Post-traumatic stress: looking for a place to rest
A chaplain's struggle with depression after Afghanistan
A Canadian Armed Forces chaplain who was sent to Afghanistan to give spiritual support to the troops came home with post-traumatic stress disorder himself, despite never seeing combat.
Maj. Michel Martin takes listeners to his dark corner of reality, describing a heart-wrenching descent into anguish, depression and anger in a CBC Radio documentary entitled Looking for a Place to Rest. It was produced by John Chipman for The Sunday Edition with Michael Enright.Martin moved into the armed forces as a reservist while keeping his day job as a civilian pastor. He was on the front line dealing with the mental suffering of the troops.
The sudden suicide of a soldier under his care, before his deployment to Afghanistan, began his spiral of emotional stress.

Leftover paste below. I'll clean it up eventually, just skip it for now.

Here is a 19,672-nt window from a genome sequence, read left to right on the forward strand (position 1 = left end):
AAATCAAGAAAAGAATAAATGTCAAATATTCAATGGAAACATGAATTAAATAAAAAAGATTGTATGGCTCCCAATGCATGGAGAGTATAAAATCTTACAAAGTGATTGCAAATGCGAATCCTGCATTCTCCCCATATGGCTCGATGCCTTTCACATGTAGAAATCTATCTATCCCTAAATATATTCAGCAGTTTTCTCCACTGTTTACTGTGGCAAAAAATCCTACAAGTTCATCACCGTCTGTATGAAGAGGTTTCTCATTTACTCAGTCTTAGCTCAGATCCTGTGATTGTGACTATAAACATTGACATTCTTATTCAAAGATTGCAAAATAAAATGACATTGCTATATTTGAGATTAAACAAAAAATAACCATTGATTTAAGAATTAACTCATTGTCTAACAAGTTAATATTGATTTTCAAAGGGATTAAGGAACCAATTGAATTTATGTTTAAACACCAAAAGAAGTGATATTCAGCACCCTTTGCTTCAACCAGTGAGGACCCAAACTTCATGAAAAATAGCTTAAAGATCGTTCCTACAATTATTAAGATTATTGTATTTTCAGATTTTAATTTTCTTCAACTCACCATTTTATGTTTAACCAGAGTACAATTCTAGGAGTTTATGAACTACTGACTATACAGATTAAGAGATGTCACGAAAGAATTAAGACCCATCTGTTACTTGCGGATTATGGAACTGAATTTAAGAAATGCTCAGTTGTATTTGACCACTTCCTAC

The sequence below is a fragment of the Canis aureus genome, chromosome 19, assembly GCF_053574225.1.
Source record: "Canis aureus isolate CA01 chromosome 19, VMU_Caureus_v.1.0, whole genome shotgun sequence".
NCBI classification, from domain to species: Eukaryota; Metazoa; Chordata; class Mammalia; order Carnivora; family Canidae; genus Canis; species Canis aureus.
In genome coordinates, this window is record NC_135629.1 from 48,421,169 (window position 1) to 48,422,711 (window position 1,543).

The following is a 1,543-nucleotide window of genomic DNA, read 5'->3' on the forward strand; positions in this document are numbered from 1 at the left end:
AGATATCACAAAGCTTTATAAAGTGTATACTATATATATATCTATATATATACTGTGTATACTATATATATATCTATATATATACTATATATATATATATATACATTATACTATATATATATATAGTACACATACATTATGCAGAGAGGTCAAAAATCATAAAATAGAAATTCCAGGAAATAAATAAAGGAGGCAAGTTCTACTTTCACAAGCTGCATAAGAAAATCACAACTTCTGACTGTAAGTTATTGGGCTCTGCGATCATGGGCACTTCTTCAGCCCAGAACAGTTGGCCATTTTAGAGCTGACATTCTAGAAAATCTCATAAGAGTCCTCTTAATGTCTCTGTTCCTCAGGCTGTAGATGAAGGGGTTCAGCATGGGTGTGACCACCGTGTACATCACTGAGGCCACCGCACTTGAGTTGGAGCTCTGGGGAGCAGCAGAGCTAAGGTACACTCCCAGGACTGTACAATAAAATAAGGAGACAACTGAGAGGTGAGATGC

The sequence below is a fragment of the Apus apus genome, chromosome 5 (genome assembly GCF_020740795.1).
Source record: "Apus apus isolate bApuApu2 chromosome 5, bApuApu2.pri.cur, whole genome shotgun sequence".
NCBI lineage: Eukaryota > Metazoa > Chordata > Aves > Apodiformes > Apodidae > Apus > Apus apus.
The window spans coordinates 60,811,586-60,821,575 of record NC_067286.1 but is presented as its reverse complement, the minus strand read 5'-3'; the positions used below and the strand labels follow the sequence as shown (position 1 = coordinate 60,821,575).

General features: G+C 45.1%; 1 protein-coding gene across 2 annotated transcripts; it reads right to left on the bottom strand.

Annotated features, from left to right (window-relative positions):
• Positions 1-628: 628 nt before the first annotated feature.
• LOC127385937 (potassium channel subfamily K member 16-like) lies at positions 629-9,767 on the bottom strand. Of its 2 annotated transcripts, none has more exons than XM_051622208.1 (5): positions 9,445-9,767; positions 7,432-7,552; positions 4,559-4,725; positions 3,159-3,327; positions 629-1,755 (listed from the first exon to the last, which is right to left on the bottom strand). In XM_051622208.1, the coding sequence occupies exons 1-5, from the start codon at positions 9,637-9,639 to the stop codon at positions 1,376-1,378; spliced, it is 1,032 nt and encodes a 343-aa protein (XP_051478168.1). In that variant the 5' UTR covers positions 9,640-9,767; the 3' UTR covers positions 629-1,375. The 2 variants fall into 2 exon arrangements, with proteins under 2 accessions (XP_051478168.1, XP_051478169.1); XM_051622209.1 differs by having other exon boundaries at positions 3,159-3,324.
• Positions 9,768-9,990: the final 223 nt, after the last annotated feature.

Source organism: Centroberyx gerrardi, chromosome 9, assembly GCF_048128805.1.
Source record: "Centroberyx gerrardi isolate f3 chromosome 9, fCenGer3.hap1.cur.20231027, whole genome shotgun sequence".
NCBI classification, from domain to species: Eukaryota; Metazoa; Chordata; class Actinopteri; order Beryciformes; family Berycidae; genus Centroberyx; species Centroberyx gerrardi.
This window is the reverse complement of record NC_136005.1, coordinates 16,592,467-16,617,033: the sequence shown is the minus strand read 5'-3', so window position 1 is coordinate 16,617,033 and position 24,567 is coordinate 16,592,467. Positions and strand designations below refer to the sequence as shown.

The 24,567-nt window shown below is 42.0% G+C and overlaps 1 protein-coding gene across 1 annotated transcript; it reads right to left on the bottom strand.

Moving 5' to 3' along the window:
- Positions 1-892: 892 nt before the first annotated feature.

"I had a burden on me, I felt guilty," Martin says.
In his short time abroad, he managed the death of nine fellow soldiers, six of whom were Canadian.
Fuelled by stress, Martin went through the motions of his posting until it caught up with him.
"You do your job, and you do not realize it was difficult until you break down."
On his return to Canada, Martin was unaware of what he was keeping inside until a colleague, David Mancini, forced him to face his PTSD head on.
Martin’s wife Evelien Martin-Brulleman has been doing everything she can to help her husband through his distress, as well as working to keep their family together.
"PTSD destroys a lot of people. I never thought one moment that I would go through it one day. It almost destroyed me."
Chipman’s documentary, which airs Sunday, takes listeners further into Martin’s intense and unique struggle with the disorder.Listen here